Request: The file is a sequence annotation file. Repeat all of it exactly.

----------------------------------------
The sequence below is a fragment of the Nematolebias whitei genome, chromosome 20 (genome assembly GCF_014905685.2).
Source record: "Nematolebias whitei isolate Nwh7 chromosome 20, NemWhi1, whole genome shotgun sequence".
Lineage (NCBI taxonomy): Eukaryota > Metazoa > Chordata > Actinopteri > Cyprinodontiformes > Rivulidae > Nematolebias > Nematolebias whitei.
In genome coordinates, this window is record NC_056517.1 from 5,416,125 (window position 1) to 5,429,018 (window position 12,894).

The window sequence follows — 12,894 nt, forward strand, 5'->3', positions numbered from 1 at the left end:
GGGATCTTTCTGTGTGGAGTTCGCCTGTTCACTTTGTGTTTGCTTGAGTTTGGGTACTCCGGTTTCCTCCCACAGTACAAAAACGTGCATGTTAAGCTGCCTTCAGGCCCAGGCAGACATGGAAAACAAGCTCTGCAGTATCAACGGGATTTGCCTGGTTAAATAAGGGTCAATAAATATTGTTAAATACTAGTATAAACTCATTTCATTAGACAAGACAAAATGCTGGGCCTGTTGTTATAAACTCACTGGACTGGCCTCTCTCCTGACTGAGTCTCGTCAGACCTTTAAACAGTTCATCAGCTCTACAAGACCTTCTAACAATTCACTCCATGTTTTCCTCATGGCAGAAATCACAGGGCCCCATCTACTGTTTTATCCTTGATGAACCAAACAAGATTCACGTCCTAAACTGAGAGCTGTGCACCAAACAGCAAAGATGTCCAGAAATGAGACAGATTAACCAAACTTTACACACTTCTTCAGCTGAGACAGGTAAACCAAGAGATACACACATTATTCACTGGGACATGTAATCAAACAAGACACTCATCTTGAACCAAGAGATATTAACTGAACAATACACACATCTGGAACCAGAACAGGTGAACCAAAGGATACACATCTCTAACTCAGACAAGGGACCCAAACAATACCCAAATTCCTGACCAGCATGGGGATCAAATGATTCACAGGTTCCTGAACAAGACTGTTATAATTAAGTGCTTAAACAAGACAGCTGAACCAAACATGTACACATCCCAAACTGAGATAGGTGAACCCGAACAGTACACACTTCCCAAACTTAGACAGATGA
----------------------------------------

The sequence below is a fragment of the Nematolebias whitei genome, chromosome 20 (genome assembly GCF_014905685.2).
Source record: "Nematolebias whitei isolate Nwh7 chromosome 20, NemWhi1, whole genome shotgun sequence".
Lineage (NCBI taxonomy): Eukaryota > Metazoa > Chordata > Actinopteri > Cyprinodontiformes > Rivulidae > Nematolebias > Nematolebias whitei.
In genome coordinates, this window is record NC_056517.1 from 5,416,125 (window position 1) to 5,429,018 (window position 12,894).

The window sequence follows — 12,894 nt, forward strand, 5'->3', positions numbered from 1 at the left end:
GGGATCTTTCTGTGTGGAGTTCGCCTGTTCACTTTGTGTTTGCTTGAGTTTGGGTACTCCGGTTTCCTCCCACAGTACAAAAACGTGCATGTTAAGCTGCCTTCAGGCCCAGGCAGACATGGAAAACAAGCTCTGCAGTATCAACGGGATTTGCCTGGTTAAATAAGGGTCAATAAATATTGTTAAATACTAGTATAAACTCATTTCATTAGACAAGACAAAATGCTGGGCCTGTTGTTATAAACTCACTGGACTGGCCTCTCTCCTGACTGAGTCTCGTCAGACCTTTAAACAGTTCATCAGCTCTACAAGACCTTCTAACAATTCACTCCATGTTTTCCTCATGGCAGAAATCACAGGGCCCCATCTACTGTTTTATCCTTGATGAACCAAACAAGATTCACGTCCTAAACTGAGAGCTGTGCACCAAACAGCAAAGATGTCCAGAAATGAGACAGATTAACCAAACTTTACACACTTCTTCAGCTGAGACAGGTAAACCAAGAGATACACACATTATTCACTGGGACATGTAATCAAACAAGACACTCATCTTGAACCAAGAGATATTAACTGAACAATACACACATCTGGAACCAGAACAGGTGAACCAAAGGATACACATCTCTAACTCAGACAAGGGACCCAAACAATACCCAAATTCCTGACCAGCATGGGGATCAAATGATTCACAGGTTCCTGAACAAGACTGTTATAATTAAGTGCTTAAACAAGACAGCTGAACCAAACATGTACACATCCCAAACTGAGATAGGTGAACCCGAACAGTACACACTTCCCAAACTTAGACAGATGA